Leaving stem cell politics behind;

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Researchers focus on human testing

The Baltimore Sun

WASHINGTON, D.C. — President Bush‘s veto yesterday of a measure that would have expanded federal funding of research involving human embryonic stem cells promises to prolong years of sparring over whether the work promotes the destruction of life. But in many important ways, ethicists, researchers and even regulators within the Bush administration have moved past the political debate.


With state and private funding, the research has moved far enough and fast enough to prompt discussions, writings and the establishment of government committees to prepare for testing the cells in human beings, which is expected in the next five years.

Existing state and federal regulations and recommendations address some of the issues that will arise with human testing, but stem cells present some unique twists, which ethicists, scientists and regulators are now grappling with.

One goal of the preparations is to avoid the political controversy that has so far ensnared the research. A key concern is protecting the safety of the patients who participate in experiments. And, already, there are bitter patent fights over who would control discoveries.

“There’s a recognition across the scientific community that these debates have to occur across the U.S. before the wave of therapies hits our shores or else we’re going to be left with a lot of questions,” said Dr. John O. Agwunobi, assistant secretary for health at the U.S. Department of Health and Human Services.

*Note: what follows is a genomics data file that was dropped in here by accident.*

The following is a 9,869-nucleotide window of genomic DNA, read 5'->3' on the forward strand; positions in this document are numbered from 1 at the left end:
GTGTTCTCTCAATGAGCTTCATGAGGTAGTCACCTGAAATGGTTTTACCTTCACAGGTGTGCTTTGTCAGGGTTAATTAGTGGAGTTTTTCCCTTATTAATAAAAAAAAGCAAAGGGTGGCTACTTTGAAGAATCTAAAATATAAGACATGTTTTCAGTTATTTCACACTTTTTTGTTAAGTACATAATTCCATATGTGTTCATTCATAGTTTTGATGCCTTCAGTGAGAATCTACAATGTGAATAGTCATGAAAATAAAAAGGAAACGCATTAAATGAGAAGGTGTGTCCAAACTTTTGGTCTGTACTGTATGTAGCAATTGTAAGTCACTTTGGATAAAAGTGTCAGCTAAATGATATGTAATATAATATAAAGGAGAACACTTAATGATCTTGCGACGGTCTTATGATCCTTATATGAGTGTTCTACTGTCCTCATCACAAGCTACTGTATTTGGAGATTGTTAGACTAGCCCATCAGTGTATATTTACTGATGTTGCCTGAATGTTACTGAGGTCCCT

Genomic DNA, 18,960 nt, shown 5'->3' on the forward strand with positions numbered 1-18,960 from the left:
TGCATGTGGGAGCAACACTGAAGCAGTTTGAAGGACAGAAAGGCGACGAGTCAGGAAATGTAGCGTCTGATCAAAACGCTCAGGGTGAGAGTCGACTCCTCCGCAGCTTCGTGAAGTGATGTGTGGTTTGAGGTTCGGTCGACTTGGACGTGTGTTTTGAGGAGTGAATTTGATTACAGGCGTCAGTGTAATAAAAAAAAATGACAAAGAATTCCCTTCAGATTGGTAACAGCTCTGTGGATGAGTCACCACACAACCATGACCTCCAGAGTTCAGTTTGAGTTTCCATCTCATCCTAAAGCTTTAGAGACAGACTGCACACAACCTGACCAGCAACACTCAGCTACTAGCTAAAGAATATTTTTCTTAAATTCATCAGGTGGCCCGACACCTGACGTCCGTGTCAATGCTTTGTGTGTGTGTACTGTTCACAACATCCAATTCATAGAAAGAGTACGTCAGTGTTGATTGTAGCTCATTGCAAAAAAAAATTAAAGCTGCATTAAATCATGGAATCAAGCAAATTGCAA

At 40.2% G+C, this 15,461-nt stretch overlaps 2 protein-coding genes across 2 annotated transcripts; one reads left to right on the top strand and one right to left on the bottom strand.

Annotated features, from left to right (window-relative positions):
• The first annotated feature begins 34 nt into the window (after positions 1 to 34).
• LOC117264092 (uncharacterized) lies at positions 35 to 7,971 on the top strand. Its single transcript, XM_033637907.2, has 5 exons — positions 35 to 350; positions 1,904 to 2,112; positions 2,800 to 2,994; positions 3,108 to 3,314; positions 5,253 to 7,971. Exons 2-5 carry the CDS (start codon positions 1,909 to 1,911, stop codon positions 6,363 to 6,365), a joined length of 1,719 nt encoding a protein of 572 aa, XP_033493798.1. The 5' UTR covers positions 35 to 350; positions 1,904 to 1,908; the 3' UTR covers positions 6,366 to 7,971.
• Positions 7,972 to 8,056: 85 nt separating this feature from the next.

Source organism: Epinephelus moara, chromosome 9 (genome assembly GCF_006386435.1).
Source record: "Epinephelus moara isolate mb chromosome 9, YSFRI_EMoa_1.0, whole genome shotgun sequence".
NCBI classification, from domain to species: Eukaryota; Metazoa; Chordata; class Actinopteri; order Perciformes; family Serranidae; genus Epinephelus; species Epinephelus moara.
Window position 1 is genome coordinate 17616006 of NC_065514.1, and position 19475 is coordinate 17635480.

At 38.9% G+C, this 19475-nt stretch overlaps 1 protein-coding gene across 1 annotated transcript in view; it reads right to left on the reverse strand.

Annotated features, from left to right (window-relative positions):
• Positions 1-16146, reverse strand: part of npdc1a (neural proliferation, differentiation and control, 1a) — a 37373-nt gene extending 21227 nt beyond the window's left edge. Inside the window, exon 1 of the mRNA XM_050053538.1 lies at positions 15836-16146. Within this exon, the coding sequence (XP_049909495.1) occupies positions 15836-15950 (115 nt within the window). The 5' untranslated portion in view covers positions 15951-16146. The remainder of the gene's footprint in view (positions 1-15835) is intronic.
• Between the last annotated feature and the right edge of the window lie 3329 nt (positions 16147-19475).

Agwunobi made it clear that the Bush administration would not support funding for the next wave of research if it involved new lines of embryonic stem cells. But he said the government is preparing to oversee human trials involving all kinds of stem cells, including embryonic ones, to ensure that test subjects are kept safe and any new treatments will work.

In human trials, investigators could implant stem cells into cancer patients who developed brain tumors, children with Tay Sachs disease or adults enduring Lou Gehrig’s disease.

“In all the trials we’ve done, we’ve spent hundreds of hours thinking about” scientific and ethical issues such as which cells to use and which patients to involve, said Dr. Doug Kondziolka. The University of Pittsburgh researcher has finished two trials using mature neural cells on stroke victims and is developing a trial, to begin next year, using stem cells, though not from embryos.

“There’s a lot of tricky stuff happening that has nothing to do with the moral status of the embryo,” said Henry T. Greely, a law professor and director of the Stanford Center for Law and the Biosciences, who has written about the various issues.

One company, Geron Corp. of Menlo Park, Calif., plans to study treating spinal cord injuries using human embryonic stem cells next year.

Last year, the National Academy of Sciences issued guidelines for the proper conduct of research and appropriate handling of cells, and it has just formed a new committee to develop more recommendations.

“There are going to be all of the usual problems associated with doing clinical trials: the consent issues, the safety issues, monitoring problems,” said Jonathan Moreno, a National Academy of Sciences embryonic stem cell committee member who directs the Center for Medical Bioethics at the University of Virginia.